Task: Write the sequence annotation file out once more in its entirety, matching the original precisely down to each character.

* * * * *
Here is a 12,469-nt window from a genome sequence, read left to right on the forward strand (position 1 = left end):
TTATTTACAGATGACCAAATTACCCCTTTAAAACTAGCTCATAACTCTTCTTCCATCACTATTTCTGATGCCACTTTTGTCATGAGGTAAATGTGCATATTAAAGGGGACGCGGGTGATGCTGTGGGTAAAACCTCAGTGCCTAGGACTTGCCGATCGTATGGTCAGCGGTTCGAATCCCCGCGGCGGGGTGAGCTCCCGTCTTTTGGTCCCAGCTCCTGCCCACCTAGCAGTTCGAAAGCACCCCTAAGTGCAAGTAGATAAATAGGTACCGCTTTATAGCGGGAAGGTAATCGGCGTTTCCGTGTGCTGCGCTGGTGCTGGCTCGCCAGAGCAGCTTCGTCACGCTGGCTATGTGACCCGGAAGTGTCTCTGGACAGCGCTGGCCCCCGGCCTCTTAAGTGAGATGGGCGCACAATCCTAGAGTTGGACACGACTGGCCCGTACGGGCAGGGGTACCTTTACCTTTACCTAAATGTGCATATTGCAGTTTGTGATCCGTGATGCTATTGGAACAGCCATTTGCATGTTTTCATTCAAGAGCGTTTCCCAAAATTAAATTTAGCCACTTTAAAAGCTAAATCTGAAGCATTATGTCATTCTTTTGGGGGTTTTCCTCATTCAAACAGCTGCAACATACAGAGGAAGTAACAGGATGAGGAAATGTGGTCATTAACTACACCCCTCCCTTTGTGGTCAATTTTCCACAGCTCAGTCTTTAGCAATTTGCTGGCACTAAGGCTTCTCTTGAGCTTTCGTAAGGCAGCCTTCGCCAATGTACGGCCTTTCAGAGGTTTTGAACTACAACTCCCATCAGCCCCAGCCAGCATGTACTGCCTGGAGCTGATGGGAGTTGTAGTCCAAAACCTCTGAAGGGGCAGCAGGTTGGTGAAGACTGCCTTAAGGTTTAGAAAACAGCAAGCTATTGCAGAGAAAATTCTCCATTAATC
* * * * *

Here is a 12,469-nt window from a genome sequence, read left to right on the forward strand (position 1 = left end):
TTATTTACAGATGACCAAATTACCCCTTTAAAACTAGCTCATAACTCTTCTTCCATCACTATTTCTGATGCCACTTTTGTCATGAGGTAAATGTGCATATTAAAGGGGACGCGGGTGATGCTGTGGGTAAAACCTCAGTGCCTAGGACTTGCCGATCGTATGGTCAGCGGTTCGAATCCCCGCGGCGGGGTGAGCTCCCGTCTTTTGGTCCCAGCTCCTGCCCACCTAGCAGTTCGAAAGCACCCCTAAGTGCAAGTAGATAAATAGGTACCGCTTTATAGCGGGAAGGTAATCGGCGTTTCCGTGTGCTGCGCTGGTGCTGGCTCGCCAGAGCAGCTTCGTCACGCTGGCTATGTGACCCGGAAGTGTCTCTGGACAGCGCTGGCCCCCGGCCTCTTAAGTGAGATGGGCGCACAATCCTAGAGTTGGACACGACTGGCCCGTACGGGCAGGGGTACCTTTACCTTTACCTAAATGTGCATATTGCAGTTTGTGATCCGTGATGCTATTGGAACAGCCATTTGCATGTTTTCATTCAAGAGCGTTTCCCAAAATTAAATTTAGCCACTTTAAAAGCTAAATCTGAAGCATTATGTCATTCTTTTGGGGGTTTTCCTCATTCAAACAGCTGCAACATACAGAGGAAGTAACAGGATGAGGAAATGTGGTCATTAACTACACCCCTCCCTTTGTGGTCAATTTTCCACAGCTCAGTCTTTAGCAATTTGCTGGCACTAAGGCTTCTCTTGAGCTTTCGTAAGGCAGCCTTCGCCAATGTACGGCCTTTCAGAGGTTTTGAACTACAACTCCCATCAGCCCCAGCCAGCATGTACTGCCTGGAGCTGATGGGAGTTGTAGTCCAAAACCTCTGAAGGGGCAGCAGGTTGGTGAAGACTGCCTTAAGGTTTAGAAAACAGCAAGCTATTGCAGAGAAAATTCTCCATTAATC